At the new 14th Street Graffiti Museum, opening Oct. 3 near 14th and Crittenden streets NW, the only way to look at the graffiti, in some spots, is to look, gallery-style: letter by letter, line by line, stroke by stroke. Tucked behind Stein’s Cafe Raw Bar and a boarded-up pizzeria — and barricaded, on the outside, by a tall iron fence — the museum occupies an open-air courtyard previously used to store trash bins. Graffiti lines two exterior walls, and the fence, which runs along Crittenden and a nearby alley, hugs the museum’s facade so tightly that as you walk along the outside, the letters take up your full field of vision. Up close, you can see how seamlessly the artist Jah blends one shade into another to make heavy, 3-D forms; how Denso traces letters with a painterly, dripping white; how Grave’s letters deconstruct into tumbling abstract forms, falling in and out of legibility. With the letters towering over your head, you can sense what it must be like to write them: the thrill of shouting from the walls of a gray city in bubbly purples and pinks.

In a town teeming with museums that tend to be grand and formal, the Graffiti Museum is neither. From the sidewalk, it looks a little too modest to own the title “museum.” But step inside its unassuming walls — covered with work by foundational D.C. writers, as graffiti artists are called — and you’ll find a history that couldn’t be told more honestly anywhere else.

In recent years, graffiti has moved into the mainstream: Graffiti-inspired paintings auction for millions; popular brands sell apparel emblazoned with signature tags; institutions as polished as the Museum of Modern Art display street art. Along the way, graffiti has moved further from the communities — often poor or otherwise marginalized — that pioneered it.

Grave at work.
Grave at work. (Nick Moreland)
SMK. (Nick Moreland)

For an art form that was nurtured in the streets and is apathetic about (if not antagonistic to) institutional prestige, the 14th Street Graffiti Museum, with its humble digs, feels true to graffiti’s under-the-radar, after-midnight origins. Under the guidance of curator and artist Cory Stowers and his encyclopedic knowledge of local writers, the space gives graffiti the respect and attention of a museum, without uprooting it from its context.

Stowers hopes the museum will bring foot traffic to local businesses in an area that has been hit hard by the pandemic and the temporary closure of Metro’s nearby bus garage for renovation. The term “museum” is meant as part of the appeal. “It gives it a certain cachet,” says Stowers. “We could have painted this anywhere and just not put a title on it, and most people would not care, but because I called it a museum, people care.In designing the space, Stowers leaned into the weighty title. The outer wall highlights active graffiti artists from his Double Down Kings crew. The inner wall — over a backdrop painted with images of such graffiti paraphernalia as black books and markers — chronicles a history of D.C. graffiti in which legendary writer Cool “Disco” Dan, depicted in a vibrant mural, is the cornerstone.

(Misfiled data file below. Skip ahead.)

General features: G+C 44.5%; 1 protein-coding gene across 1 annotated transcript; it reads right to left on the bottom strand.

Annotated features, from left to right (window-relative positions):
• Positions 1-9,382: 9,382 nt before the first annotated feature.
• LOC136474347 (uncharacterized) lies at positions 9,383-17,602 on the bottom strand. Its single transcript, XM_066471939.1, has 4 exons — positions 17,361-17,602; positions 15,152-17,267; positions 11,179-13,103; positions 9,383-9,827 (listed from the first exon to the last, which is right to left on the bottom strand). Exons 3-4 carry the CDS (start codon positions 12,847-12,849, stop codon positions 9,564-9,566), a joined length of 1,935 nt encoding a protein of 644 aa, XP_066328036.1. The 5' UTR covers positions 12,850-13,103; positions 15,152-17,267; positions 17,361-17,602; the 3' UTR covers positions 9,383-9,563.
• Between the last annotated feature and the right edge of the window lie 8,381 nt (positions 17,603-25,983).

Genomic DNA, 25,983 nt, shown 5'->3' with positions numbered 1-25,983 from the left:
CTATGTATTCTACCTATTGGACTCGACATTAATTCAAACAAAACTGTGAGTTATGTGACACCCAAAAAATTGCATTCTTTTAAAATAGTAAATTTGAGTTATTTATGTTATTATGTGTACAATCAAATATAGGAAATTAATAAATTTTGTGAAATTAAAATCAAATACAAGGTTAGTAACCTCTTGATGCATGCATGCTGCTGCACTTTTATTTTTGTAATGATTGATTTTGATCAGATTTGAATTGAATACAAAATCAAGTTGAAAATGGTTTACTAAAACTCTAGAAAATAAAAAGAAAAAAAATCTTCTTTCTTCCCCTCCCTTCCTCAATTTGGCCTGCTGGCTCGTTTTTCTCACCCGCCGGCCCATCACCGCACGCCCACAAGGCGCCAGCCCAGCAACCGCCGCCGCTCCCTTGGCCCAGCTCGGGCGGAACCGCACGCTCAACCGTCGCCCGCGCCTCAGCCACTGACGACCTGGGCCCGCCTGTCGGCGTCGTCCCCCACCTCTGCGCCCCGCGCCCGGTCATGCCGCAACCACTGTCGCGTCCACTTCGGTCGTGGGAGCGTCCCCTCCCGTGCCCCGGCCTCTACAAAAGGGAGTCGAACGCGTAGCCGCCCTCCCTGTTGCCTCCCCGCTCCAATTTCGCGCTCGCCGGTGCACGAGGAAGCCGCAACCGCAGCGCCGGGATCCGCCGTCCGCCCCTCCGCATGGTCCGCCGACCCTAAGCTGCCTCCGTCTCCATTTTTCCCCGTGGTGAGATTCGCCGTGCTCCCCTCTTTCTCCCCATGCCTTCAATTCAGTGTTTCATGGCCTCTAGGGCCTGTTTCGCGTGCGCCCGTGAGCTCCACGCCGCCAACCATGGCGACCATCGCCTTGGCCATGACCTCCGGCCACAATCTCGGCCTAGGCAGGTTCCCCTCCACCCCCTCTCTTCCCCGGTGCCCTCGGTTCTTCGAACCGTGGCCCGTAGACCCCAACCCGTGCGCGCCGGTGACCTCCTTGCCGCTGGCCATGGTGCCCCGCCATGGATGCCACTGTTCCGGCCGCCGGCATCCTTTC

Erick B. Ricks’s mural of Cool “Disco” Dan.
Erick B. Ricks’s mural of Cool “Disco” Dan. (Nick Moreland)

Danny Hogg, who died in 2017, was notoriously elusive, his simple tag, scrawled in plain letters, nearly ubiquitous. On the walls of go-go venues, and surfaces high and low along the Red line, he shouted for attention. In person, he was said to be quiet, even awkward. In the mural by Erick B. Ricks, the myth and the man merge. Ricks casts Hogg in deep purple and sublime orange, arms outspread, and with two halos — one gold and the other patterned with the D.C. flag — circling his head. He looks Christlike.

The man in the mural seems to gaze toward a tag by R.E. Randy, D.C.’s first graffiti “king,” according to Hogg, and one of Hogg’s biggest influences. Stowers refers to the tag, which features the logo of go-go band Rare Essence, as the “most D.C. thing in the space.”

For Stowers, the museum is as much an opportunity to honor Hogg as a chance to widen public discourse about graffiti. Hogg straddled the two major graffiti movements in D.C.: the go-go style — defined by simple lettering that would appear outside music venues — and the more stylized New York graffiti that began to appear in D.C. along with the rise of the District’s straight edge and hardcore punk movements.

“There are not really broader conversations, outside of ‘Disco’ Dan, about old-school graffiti and why it’s important, but we are trying to change that,” says Stowers. “Artists in the culture in the late ’80s early ’90s — like SMK and SEK — really paved the way for what we are doing today. They should not be relegated to footnotes.”

Murals that are part of the 14th Street Graffiti Museum.
Murals that are part of the 14th Street Graffiti Museum. (Nick Moreland)

The artists known as SMK and SEK, and other members of the Fierce Fighter Crew (or FFC), which Dan would ultimately join, fill the wall with his mural. Throughout the space you can see how graffiti has evolved, from the austere letters of R.E. Randy and graffiti “queen” known as Lisa of the World to SMK’s colorful, New York-inspired work. One of the first artists to incorporate mural elements, Mesk, whose “Power to Love” piece is featured on the courtyard’s back wall, laid the foundation for the younger artists featured on the exterior walls of the museum.

Connecting the dots between the plain scrawl of Cool “Disco” Dan and today’s loud, three-dimensional graffiti writing might seem overly generous. But even if the style is different, the endeavor is the same: to reclaim a piece of urban space and declare defiantly, simply, purely — maybe even profoundly — “I am here.”


If you go

14th Street Graffiti Museum

14th and Crittenden streets NW.

Hours: Open daily, beginning Oct. 3, from 11 a.m. to 8 p.m.

Admission: Free.